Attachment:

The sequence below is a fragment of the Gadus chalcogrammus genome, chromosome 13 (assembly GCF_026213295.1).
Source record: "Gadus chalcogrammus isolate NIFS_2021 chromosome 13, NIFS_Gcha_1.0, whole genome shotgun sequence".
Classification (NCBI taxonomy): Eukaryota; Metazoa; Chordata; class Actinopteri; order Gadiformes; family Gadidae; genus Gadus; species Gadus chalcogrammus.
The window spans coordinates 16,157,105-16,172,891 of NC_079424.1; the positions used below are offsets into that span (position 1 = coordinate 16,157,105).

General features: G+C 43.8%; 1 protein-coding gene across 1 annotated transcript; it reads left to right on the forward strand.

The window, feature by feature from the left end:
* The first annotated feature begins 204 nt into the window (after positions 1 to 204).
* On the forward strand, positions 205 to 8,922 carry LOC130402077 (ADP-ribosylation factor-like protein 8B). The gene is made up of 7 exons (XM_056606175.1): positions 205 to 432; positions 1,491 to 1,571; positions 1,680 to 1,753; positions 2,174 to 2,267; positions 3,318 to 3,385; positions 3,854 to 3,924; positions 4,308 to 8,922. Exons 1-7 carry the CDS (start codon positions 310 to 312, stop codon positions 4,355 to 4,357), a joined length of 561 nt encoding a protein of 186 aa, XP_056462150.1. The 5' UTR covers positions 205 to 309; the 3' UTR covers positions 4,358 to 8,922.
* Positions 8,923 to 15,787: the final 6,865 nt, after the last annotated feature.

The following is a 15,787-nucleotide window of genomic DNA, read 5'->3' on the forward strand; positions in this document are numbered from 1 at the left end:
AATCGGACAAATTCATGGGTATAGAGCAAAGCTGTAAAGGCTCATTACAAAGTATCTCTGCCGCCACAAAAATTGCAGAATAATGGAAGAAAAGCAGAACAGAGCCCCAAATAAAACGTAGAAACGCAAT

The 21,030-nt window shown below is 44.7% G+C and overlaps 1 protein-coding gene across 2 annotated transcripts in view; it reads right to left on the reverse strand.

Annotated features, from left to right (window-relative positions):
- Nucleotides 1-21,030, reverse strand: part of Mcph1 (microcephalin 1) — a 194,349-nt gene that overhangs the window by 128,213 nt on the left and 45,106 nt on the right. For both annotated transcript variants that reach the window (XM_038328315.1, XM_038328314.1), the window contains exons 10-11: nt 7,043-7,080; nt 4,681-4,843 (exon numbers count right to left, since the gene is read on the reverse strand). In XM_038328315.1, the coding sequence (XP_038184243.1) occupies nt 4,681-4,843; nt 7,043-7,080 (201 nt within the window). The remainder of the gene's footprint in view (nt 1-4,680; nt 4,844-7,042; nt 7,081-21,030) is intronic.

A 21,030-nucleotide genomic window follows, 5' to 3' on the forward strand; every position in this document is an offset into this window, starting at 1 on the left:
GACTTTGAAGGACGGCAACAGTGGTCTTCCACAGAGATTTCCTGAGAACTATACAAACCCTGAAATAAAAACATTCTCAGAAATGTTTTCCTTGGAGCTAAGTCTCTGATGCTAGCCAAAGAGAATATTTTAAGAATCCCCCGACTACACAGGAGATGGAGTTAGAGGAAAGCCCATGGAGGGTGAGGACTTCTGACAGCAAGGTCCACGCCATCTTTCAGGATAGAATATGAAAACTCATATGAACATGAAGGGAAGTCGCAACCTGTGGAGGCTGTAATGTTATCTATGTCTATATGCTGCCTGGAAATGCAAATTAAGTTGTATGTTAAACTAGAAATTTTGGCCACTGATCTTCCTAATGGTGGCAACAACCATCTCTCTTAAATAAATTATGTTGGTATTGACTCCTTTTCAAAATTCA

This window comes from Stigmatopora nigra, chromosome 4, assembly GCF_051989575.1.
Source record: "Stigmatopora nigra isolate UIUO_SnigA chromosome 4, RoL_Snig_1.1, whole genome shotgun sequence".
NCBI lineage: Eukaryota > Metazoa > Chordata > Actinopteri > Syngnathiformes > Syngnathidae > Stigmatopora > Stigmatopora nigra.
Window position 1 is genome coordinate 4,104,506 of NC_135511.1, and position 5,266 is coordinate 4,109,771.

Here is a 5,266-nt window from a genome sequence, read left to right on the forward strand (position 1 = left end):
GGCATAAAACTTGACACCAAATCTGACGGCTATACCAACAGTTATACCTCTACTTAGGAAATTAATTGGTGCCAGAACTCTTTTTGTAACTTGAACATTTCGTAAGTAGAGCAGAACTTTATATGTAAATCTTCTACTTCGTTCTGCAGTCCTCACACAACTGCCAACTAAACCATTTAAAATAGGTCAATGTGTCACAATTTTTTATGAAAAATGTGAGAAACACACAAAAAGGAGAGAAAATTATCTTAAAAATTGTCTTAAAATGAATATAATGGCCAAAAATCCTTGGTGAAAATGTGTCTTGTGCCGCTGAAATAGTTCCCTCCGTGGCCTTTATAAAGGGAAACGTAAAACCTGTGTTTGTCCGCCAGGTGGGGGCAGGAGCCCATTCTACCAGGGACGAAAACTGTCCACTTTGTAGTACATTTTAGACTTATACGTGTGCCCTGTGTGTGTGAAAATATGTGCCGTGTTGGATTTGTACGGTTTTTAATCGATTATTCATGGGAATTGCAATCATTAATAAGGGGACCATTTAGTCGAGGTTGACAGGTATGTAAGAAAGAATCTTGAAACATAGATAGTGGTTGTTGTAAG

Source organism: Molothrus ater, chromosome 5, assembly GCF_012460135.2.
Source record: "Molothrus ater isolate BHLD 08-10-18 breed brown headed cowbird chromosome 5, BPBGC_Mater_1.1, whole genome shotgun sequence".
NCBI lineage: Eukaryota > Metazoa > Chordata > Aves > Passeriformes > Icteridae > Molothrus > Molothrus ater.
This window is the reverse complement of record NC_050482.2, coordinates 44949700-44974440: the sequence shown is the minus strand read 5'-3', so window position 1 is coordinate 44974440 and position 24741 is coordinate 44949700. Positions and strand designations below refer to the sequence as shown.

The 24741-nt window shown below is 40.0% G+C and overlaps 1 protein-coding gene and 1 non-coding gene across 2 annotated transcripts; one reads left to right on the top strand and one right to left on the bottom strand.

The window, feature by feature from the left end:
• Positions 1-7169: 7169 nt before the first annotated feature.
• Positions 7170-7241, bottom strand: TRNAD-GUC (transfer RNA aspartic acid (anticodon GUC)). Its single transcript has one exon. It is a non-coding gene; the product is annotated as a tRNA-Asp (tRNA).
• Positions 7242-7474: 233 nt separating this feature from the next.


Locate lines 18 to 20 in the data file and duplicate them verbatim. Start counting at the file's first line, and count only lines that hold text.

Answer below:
Source record: "Stigmatopora nigra isolate UIUO_SnigA chromosome 4, RoL_Snig_1.1, whole genome shotgun sequence".
NCBI lineage: Eukaryota > Metazoa > Chordata > Actinopteri > Syngnathiformes > Syngnathidae > Stigmatopora > Stigmatopora nigra.
Window position 1 is genome coordinate 4,104,506 of NC_135511.1, and position 5,266 is coordinate 4,109,771.